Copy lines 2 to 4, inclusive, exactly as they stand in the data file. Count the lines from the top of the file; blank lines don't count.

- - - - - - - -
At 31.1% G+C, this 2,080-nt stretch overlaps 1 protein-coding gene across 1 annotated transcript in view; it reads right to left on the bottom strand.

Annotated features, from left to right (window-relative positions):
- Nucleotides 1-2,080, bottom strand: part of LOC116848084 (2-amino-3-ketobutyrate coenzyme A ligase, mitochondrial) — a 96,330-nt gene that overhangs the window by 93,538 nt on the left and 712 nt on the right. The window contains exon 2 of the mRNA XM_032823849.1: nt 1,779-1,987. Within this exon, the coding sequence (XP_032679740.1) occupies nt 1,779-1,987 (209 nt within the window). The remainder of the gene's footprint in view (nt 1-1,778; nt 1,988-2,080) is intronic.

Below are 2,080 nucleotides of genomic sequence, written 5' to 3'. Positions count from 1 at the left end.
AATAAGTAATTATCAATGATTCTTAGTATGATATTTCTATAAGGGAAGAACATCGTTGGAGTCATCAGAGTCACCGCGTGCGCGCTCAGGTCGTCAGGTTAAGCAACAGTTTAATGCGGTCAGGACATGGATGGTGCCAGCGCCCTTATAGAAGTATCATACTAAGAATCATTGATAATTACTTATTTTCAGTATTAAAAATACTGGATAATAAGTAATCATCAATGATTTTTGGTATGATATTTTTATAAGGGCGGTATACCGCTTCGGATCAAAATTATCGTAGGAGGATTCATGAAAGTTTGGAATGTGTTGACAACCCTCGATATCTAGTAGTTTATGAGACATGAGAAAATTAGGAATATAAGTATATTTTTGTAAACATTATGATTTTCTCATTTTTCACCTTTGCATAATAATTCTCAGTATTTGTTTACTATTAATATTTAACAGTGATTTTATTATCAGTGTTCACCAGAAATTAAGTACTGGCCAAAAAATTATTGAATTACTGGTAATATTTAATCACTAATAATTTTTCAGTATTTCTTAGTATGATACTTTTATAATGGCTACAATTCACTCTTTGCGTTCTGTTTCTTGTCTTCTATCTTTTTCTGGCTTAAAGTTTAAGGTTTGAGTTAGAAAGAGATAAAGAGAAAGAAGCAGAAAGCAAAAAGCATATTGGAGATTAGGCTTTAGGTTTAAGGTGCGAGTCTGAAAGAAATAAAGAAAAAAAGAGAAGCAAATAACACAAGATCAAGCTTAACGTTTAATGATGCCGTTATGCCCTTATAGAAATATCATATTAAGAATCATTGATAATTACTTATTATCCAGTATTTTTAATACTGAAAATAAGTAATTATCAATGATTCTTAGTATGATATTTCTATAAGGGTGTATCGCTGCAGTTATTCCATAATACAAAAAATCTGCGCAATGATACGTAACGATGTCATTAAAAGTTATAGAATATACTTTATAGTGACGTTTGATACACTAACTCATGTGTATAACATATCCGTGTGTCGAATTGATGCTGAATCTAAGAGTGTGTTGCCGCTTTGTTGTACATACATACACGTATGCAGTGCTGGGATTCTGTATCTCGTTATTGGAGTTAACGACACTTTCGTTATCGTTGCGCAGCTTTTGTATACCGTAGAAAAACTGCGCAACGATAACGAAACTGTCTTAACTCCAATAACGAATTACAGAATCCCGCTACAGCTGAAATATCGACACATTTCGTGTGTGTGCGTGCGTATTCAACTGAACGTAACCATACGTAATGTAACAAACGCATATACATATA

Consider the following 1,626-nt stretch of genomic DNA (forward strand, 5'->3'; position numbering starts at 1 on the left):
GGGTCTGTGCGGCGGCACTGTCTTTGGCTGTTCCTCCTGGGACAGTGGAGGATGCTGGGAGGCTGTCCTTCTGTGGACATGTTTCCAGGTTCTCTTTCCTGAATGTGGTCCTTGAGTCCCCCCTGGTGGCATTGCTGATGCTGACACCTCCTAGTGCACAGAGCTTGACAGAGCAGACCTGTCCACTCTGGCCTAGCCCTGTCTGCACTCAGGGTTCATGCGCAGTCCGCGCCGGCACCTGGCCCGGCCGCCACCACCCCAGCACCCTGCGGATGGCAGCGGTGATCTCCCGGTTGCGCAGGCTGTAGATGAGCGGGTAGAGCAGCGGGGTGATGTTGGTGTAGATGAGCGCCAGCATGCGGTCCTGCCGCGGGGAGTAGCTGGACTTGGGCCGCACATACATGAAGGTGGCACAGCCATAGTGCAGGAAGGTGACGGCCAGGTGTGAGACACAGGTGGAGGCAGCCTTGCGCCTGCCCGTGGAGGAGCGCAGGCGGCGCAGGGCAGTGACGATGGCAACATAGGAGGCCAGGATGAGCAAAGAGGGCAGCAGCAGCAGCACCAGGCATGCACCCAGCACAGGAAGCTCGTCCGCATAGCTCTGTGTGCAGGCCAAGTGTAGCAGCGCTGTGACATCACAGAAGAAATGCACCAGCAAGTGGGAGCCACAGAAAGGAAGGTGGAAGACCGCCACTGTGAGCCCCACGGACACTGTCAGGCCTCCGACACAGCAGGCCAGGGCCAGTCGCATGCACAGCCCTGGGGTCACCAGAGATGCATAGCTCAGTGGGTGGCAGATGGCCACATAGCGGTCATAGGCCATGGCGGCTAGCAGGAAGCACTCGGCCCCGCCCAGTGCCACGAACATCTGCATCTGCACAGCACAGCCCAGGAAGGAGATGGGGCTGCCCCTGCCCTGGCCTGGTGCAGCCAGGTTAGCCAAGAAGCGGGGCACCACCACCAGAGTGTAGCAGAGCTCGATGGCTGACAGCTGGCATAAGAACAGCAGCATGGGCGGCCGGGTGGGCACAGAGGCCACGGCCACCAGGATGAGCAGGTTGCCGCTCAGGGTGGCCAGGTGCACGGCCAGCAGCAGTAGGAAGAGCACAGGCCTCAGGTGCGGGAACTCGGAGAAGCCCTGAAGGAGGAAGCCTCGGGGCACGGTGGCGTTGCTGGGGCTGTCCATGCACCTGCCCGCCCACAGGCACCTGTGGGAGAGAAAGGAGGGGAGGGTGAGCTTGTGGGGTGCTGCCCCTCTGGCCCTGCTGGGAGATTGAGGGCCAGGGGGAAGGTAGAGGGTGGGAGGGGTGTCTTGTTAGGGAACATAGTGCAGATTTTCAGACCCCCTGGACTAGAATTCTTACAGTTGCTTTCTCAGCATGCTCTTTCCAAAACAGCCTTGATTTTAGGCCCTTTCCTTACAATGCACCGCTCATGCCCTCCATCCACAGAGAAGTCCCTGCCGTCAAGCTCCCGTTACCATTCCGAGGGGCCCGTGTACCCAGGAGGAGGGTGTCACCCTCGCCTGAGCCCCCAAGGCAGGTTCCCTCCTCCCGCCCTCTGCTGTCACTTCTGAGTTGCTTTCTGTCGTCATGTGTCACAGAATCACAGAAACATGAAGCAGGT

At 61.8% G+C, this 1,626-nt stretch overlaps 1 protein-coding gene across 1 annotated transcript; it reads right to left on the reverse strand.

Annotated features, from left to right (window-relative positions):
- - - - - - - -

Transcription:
Annotated features, from left to right (window-relative positions):
- Nucleotides 1-2,080, bottom strand: part of LOC116848084 (2-amino-3-ketobutyrate coenzyme A ligase, mitochondrial) — a 96,330-nt gene that overhangs the window by 93,538 nt on the left and 712 nt on the right. The window contains exon 2 of the mRNA XM_032823849.1: nt 1,779-1,987. Within this exon, the coding sequence (XP_032679740.1) occupies nt 1,779-1,987 (209 nt within the window). The remainder of the gene's footprint in view (nt 1-1,778; nt 1,988-2,080) is intronic.

Below are 2,080 nucleotides of genomic sequence, written 5' to 3'. Positions count from 1 at the left end.